Lions Gate via Everett Collection
When we last left our heroes, they had conquered all opponents in the 74th Annual Hunger Games, returned home to their newly refurbished living quarters in District 12, and fallen haplessly to the cannibalism of PTSD. And now we're back! Hitching our wagons once again to laconic Katniss Everdeen and her sweet-natured, just-for-the-camera boyfriend Peeta Mellark as they gear up for a second go at the Capitol's killing fields.
But hold your horses — there's a good hour and a half before we step back into the arena. However, the time spent with Katniss and Peeta before the announcement that they'll be competing again for the ceremonial Quarter Quell does not drag. In fact, it's got some of the film franchise's most interesting commentary about celebrity, reality television, and the media so far, well outweighing the merit of The Hunger Games' satire on the subject matter by having Katniss struggle with her responsibilities as Panem's idol. Does she abide by the command of status quo, delighting in the public's applause for her and keeping them complacently saturated with her smiles and curtsies? Or does Katniss hold three fingers high in opposition to the machine into which she has been thrown? It's a quarrel that the real Jennifer Lawrence would handle with a castigation of the media and a joke about sandwiches, or something... but her stakes are, admittedly, much lower. Harvey Weinstein isn't threatening to kill her secret boyfriend.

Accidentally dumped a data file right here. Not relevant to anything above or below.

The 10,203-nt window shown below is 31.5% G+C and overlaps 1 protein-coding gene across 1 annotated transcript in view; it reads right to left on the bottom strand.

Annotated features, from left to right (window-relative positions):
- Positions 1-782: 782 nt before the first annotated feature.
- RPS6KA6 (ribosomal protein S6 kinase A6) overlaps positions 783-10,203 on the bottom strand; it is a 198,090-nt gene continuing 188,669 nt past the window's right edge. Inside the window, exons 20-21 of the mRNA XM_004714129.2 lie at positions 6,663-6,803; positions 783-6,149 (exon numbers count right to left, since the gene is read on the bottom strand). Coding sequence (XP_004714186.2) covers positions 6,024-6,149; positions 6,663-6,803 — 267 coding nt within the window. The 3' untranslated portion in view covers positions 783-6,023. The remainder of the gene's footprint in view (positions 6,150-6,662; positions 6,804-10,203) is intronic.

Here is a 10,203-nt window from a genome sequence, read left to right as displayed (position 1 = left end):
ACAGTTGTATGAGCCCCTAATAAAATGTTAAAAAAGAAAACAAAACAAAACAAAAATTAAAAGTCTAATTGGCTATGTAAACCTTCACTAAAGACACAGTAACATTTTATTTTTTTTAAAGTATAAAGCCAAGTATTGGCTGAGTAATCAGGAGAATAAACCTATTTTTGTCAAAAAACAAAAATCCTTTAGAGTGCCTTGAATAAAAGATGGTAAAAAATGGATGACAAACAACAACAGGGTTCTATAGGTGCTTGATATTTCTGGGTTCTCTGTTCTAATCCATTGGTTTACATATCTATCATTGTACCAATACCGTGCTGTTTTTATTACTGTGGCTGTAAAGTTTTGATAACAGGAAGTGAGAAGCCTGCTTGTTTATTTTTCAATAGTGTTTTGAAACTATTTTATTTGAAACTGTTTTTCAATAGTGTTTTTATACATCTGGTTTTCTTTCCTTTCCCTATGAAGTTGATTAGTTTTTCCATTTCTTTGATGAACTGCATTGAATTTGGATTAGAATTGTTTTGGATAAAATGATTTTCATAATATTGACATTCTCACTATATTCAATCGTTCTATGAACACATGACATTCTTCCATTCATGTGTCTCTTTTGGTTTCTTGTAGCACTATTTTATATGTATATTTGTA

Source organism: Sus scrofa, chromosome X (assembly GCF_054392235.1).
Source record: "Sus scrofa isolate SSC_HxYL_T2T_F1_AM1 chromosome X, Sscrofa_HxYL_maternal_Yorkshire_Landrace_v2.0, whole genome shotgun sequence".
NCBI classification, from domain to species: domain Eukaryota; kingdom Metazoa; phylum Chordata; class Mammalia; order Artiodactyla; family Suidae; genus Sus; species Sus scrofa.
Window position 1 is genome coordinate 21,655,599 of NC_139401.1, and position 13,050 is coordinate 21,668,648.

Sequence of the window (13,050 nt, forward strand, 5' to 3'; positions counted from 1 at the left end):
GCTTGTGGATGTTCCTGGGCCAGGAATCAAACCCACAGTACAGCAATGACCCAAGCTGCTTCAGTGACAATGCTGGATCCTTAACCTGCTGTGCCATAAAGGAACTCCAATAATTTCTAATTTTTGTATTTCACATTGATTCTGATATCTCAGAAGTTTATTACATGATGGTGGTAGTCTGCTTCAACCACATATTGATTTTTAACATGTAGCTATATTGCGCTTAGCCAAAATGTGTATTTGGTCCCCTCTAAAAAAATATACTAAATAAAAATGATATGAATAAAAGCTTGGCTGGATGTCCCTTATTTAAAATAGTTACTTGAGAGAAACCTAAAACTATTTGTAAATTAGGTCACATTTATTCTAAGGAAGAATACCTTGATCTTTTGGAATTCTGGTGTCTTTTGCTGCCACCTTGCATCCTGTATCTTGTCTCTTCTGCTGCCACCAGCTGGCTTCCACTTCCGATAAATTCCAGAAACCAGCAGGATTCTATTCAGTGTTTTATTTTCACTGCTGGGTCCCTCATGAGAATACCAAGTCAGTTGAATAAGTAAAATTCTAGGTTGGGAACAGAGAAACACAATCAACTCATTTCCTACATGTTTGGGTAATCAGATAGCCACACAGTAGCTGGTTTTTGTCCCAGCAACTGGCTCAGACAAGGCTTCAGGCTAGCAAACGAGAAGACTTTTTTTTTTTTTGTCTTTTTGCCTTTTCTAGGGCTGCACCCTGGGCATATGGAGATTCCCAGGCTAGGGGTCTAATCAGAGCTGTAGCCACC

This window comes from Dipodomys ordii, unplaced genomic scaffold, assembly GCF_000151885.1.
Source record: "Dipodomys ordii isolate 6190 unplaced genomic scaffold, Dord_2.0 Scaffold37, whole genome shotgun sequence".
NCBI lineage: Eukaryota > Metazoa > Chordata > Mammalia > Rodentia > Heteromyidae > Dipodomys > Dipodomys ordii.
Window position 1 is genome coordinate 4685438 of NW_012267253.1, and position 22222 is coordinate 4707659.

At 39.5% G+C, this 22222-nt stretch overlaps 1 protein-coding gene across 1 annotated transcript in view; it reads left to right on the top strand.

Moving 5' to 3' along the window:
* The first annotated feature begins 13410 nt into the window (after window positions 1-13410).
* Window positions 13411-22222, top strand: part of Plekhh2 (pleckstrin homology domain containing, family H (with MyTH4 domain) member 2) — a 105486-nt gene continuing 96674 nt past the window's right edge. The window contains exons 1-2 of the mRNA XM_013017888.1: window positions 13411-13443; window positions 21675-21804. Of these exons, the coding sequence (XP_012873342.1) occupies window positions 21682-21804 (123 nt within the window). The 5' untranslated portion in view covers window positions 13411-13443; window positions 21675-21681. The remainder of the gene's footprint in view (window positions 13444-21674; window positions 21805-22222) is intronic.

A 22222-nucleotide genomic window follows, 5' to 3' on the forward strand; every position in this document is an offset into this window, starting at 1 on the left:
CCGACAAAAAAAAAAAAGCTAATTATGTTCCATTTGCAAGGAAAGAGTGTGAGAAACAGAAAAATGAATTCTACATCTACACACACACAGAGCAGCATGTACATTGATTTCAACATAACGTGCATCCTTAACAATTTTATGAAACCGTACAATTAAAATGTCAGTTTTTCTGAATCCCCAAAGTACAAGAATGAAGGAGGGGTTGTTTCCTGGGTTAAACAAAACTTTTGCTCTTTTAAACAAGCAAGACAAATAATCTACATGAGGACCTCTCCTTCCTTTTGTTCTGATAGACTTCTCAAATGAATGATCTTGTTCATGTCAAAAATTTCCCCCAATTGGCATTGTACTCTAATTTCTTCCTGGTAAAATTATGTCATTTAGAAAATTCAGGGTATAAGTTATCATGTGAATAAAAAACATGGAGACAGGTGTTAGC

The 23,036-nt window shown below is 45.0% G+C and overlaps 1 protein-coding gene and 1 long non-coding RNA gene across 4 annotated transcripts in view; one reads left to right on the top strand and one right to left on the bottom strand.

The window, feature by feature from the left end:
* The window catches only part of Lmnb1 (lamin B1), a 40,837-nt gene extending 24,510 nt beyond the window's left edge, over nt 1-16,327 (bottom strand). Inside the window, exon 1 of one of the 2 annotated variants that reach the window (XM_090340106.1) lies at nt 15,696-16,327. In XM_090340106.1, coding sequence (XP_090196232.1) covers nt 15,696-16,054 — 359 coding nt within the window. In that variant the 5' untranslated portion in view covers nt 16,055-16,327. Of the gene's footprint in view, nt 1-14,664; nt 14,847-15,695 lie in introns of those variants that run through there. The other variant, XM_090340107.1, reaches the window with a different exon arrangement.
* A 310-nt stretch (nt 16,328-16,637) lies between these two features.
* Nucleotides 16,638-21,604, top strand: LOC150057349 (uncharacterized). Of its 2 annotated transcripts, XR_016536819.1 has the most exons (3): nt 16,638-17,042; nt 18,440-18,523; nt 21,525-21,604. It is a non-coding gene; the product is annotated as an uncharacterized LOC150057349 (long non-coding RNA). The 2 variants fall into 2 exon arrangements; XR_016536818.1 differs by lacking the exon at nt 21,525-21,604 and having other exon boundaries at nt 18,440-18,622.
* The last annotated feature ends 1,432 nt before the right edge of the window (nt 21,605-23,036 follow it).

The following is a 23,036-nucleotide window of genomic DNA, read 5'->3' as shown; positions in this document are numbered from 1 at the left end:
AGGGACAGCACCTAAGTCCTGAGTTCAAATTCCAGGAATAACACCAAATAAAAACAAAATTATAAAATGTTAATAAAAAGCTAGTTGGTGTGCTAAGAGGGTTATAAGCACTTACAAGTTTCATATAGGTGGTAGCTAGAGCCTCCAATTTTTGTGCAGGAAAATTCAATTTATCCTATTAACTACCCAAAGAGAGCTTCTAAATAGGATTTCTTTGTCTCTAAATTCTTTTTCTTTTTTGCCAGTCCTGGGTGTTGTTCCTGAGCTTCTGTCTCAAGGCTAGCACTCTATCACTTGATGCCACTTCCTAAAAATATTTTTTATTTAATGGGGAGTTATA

Through this chapter, Katniss also grapples with a more personal warfare: her devotion to Gale (despite her inability to commit to the idea of love) and her family, her complicated, moralistic affection for Peeta, her remorse over losing Rue, and her agonizing desire to flee the eye of the public and the Capitol. Oftentimes, Katniss' depression and guilty conscience transcends the bounds of sappy. Her soap opera scenes with a soot-covered Gale really push the limits, saved if only by the undeniable grace and charisma of star Lawrence at every step along the way of this film. So it's sappy, but never too sappy.